It’s time to take Ethan Ralph’s threat to public safety more seriously.
One of Gamergate’s most notorious harassers has been arrested and charged with two felonious accounts of assaulting a police officer. Depending on how prosecutors proceed, 30-year-old Virginian Ethan Ralph could face up to five years in prison.
My hope is prosecutors will finally take his threat to public safety more seriously.
Most members of Gamergate, the alt-right movement best known for harassing women in the game industry, operate under a veil of anonymity. Ralph is one of the rare exceptions, running the fringe blog “Ralph Retort.” Much of Gamergate’s reputation for spreading private information about feminists in an attempt to intimidate them is due to Ralph’s actions.
According to reports from the Loudoun County Sheriff, Ralph was found drunk and passed out next to the Executive Conference and Training Center near Dulles International Airport. Police were called to the scene, where they attempted to awaken him while passed out in a nearby hotel lobby.
This is where things reportedly turned violent between law enforcement and Ethan Ralph, who allegedly assaulted a deputy. He was immediately arrested and charged. In addition to two counts of felonious assault on a law enforcement officer, Ralph faces additional charges of obstruction of justice.
According to Virginia law, assaulting an officer is a class 6 felony, which mandates prison terms of no less than one year and no more than five years. After conviction, this can be reduced to a class 5 felony at the judge or jury’s discretion. A fine of $2500 dollars is also possible.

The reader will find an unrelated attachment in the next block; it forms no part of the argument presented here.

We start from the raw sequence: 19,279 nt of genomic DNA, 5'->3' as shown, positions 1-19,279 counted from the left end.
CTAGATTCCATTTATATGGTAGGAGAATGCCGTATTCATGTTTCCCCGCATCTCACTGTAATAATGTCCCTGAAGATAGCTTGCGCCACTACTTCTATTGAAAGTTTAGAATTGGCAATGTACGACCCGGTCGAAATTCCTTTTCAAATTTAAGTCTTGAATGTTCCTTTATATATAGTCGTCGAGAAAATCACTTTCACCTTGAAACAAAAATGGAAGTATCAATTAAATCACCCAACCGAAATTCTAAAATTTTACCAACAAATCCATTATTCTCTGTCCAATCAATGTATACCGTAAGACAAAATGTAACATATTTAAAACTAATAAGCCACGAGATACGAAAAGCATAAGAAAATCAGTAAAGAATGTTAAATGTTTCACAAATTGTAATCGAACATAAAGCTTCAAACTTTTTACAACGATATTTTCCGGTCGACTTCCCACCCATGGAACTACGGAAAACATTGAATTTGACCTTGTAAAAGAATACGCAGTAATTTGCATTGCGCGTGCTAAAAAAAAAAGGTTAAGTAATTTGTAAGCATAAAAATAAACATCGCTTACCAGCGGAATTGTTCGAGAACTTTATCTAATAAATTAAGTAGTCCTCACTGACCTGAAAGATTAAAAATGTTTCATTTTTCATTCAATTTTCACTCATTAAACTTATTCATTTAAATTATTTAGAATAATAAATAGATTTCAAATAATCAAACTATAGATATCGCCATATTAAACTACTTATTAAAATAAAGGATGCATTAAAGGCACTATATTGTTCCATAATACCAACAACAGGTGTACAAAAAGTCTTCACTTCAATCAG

According to multiple reports, Ralph has been denied bail. In social media posts sent from prison, Ralph shows no remorse for the actions leading to his arrest.
I have an unfortunate history with Ethan Ralph. Like many women in the game industry, I’ve been doxed by him multiple times. In December of 2014, after receiving death threats so extreme they were the basis of a Law & Order episode. I had pictures of my house, my car and even my pets’ names published by Gamergate on Medium. The post was so extreme that it caused Medium to reevaluate its policies on publishing private information.
After the post was taken down, Ralph was eager to republish it. The viral post even included diagrams of the interior of my house, recreated from photos, which was terrifying. For my family, the personal information leaked in this post led to an avalanche of credit card fraud, hacking attempts on my game studio, and even hundreds of dollars of false Steam transactions filed in an identity theft incident.
Eventually, the internet service provider (ISP) that hosts Ralph’s blog forced him to take the post with my private information down. By then, the damage had been done. Eventually, my husband and I were forced to move. Today, we take extreme measures to keep our address private, including the use of aliases and remailing services for packages. Even this wasn’t enough. While I was invited to be a guest of honor at Ravencon this year, Ralph declared his intentions online to harass me at the Virginia event. Eventually, he was escorted out by security at the event after refusing to follow instructions to not film people.